Monthly Archives: March 2012

Tried and Tested

The ‘Friends of Syria’ Conference, based in Istanbul last week, finally yielded some movements towards a unified opposition to the Assad regime in nominally forming the Syrian National Council (SNC) – similar to that formed in Libya at the beginning of the Benghazi uprising last year. The move is a late one – in a conflict that has lasted over twelve months already there has been little success in providing a unified front in the conflict, and sectarian fissures have been prolific in creating a confused and haphazard attempt to overthrow the regime.

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Playing the Fiddle

In 64CE it is said that the Roman Emperor Nero played the fiddle whilst his capital, Rome, was burning to the ground in what would later be known as the Great fire of Rome. Whilst this legend is now regarded by most historians as false, it is telling of the nature of Nero – his brutality and sense of extravagance – that this rumour came into being in the first place. It is also telling that many believe that he started the fire himself to clear space to build his vast palatial complex. The result being, two millennia after his time as Emperor he is remembered with disdain and ridicule as the man who put his own whims, his own extravagant ventures, and his own desires before his Empire, before the people of his Empire.

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Tiny Little Fractures

The proposals that emerged today for a semi-autonomous Eastern Libya, based on an historical region known as Cyrenaica, have been greeted with more concern than shock. Cyrenaica, based around the Eastern city of Benghazi and the original stronghold of the National Transitional Council of Libya, has always been distinct from the Western, Tripoli-centred, region of North Libya; one that had become increasingly disadvantaged – socially, politically and economically – during the Gaddafi era, as he favoured the region around Tripoli, which were closer to him in both geographical and geopolitical terms (his power base was derived from the North-Western corner of Libya, surrounding Tripoli and Sirte). And whilst over the past four decades money has been increasingly spent in the areas surrounding Tripoli and Sirte, a large amount of this money has been derived from the sale of oil from fields in the Cyrenaica region.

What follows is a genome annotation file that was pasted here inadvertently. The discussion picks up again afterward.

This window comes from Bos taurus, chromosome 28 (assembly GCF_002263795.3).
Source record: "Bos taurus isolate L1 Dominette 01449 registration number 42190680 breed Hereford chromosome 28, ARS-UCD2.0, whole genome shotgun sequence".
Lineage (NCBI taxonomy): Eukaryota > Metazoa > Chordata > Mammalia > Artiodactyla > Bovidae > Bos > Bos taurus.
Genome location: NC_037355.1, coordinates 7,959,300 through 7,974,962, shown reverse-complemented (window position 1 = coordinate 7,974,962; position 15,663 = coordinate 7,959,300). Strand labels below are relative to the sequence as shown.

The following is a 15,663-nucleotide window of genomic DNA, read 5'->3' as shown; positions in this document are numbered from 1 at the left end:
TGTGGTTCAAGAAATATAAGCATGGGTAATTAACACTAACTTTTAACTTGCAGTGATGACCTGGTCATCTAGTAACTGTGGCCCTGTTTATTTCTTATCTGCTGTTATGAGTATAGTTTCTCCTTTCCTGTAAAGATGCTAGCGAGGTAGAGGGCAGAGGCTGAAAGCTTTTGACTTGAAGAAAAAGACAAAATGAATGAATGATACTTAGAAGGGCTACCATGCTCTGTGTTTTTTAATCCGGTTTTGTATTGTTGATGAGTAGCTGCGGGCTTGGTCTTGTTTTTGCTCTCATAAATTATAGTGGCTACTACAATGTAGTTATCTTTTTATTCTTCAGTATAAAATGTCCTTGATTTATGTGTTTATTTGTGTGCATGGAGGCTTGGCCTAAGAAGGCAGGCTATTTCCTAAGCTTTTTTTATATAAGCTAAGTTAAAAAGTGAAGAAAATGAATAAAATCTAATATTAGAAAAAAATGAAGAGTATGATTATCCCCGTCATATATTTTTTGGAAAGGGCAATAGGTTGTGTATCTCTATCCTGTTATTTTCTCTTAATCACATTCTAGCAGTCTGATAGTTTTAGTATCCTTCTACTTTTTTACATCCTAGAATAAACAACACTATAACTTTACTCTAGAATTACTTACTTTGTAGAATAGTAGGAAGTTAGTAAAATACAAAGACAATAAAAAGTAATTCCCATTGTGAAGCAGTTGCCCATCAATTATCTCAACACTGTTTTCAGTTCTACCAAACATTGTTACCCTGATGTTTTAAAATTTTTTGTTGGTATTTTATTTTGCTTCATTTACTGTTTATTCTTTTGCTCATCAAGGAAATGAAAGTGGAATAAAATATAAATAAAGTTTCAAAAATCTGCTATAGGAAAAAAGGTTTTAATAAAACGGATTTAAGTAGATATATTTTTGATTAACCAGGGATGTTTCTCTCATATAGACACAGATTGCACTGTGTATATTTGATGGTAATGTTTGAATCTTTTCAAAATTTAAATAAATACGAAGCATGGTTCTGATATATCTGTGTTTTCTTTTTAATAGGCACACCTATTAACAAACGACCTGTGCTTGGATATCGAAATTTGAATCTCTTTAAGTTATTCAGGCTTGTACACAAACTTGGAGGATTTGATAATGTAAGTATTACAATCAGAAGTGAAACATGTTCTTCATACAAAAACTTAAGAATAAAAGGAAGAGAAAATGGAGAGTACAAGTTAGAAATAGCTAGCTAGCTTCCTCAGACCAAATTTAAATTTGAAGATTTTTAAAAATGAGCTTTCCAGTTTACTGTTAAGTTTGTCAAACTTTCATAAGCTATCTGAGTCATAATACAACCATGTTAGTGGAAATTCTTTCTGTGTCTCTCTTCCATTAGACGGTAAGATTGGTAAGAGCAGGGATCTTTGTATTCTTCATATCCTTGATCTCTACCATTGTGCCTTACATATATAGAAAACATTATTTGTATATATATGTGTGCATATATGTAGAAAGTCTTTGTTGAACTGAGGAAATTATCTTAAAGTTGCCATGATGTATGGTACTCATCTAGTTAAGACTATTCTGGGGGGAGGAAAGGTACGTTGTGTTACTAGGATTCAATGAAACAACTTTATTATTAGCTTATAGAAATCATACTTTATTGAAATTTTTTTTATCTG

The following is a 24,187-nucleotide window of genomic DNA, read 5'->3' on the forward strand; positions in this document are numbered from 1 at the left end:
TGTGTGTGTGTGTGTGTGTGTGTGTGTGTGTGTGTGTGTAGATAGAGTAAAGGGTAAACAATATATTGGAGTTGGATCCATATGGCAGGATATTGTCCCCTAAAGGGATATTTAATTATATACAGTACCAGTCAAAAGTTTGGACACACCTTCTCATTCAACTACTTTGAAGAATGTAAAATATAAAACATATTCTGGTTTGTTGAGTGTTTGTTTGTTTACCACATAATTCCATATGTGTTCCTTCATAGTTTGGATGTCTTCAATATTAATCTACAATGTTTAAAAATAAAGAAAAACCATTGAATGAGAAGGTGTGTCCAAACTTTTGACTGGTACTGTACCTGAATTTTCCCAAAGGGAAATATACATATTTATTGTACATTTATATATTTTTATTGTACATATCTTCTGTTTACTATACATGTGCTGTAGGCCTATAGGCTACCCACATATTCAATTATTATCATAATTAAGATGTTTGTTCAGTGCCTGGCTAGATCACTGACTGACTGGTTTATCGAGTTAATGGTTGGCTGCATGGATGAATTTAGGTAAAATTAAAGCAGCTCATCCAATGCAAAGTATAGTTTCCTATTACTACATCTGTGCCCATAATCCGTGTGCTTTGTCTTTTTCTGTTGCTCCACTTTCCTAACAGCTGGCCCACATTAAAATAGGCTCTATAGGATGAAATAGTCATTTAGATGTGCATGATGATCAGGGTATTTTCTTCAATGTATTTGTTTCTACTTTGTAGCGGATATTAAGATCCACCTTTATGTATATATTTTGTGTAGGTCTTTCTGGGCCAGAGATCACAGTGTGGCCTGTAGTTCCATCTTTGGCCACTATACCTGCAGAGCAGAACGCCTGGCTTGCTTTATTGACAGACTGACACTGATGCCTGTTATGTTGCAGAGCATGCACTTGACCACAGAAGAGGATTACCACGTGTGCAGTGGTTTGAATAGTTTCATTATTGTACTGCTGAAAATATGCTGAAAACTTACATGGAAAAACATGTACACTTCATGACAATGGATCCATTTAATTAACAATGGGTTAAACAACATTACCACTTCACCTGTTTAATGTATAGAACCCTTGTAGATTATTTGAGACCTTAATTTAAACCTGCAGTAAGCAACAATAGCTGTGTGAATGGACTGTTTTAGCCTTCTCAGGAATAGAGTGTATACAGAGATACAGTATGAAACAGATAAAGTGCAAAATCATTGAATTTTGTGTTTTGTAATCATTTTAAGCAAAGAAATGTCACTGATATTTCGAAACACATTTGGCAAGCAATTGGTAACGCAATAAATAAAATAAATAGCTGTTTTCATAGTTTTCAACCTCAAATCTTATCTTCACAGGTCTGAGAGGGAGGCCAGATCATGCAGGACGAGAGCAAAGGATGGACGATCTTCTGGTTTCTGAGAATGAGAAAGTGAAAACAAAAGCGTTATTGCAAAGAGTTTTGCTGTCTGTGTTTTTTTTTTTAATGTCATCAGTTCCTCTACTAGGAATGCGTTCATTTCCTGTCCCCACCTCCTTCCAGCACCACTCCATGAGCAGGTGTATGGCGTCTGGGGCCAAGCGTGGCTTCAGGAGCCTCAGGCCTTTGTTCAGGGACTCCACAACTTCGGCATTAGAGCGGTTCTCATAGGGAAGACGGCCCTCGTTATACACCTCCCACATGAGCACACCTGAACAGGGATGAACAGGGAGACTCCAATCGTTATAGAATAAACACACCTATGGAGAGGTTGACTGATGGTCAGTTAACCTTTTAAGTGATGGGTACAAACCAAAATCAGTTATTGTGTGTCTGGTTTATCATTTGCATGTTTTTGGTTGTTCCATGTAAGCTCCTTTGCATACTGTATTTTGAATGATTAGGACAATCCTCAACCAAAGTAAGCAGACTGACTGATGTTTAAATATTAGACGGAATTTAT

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In the Line Of Fire

On the 22nd of February this year, British newspaper journalism lost one of its most fearless and resolute reporters to the Syrian conflict. Marie Colvin, who had long spoken of the dangers of front line war reporting, was killed alongside a French journalist, Remi Ochlik, and was among several others who were severely wounded and remained trapped in the besieged district of Babr Amr, Homs. In the days, and now weeks, that have followed, there has been a lot of debate over the ethics of foreign journalists being present during such volatile circumstances, and unintentionally becoming the focus of the news rather than simply acting as a conduit through which events are reported. This debate was further fuelled as video messages were sent by the injured and surviving journalists, asking for a ceasefire to allow their removal from Babr amr district, and then as several members of the Syrian Free Army lost their lives in aiding the removal of the journalists to neighbouring Lebanon. Continue reading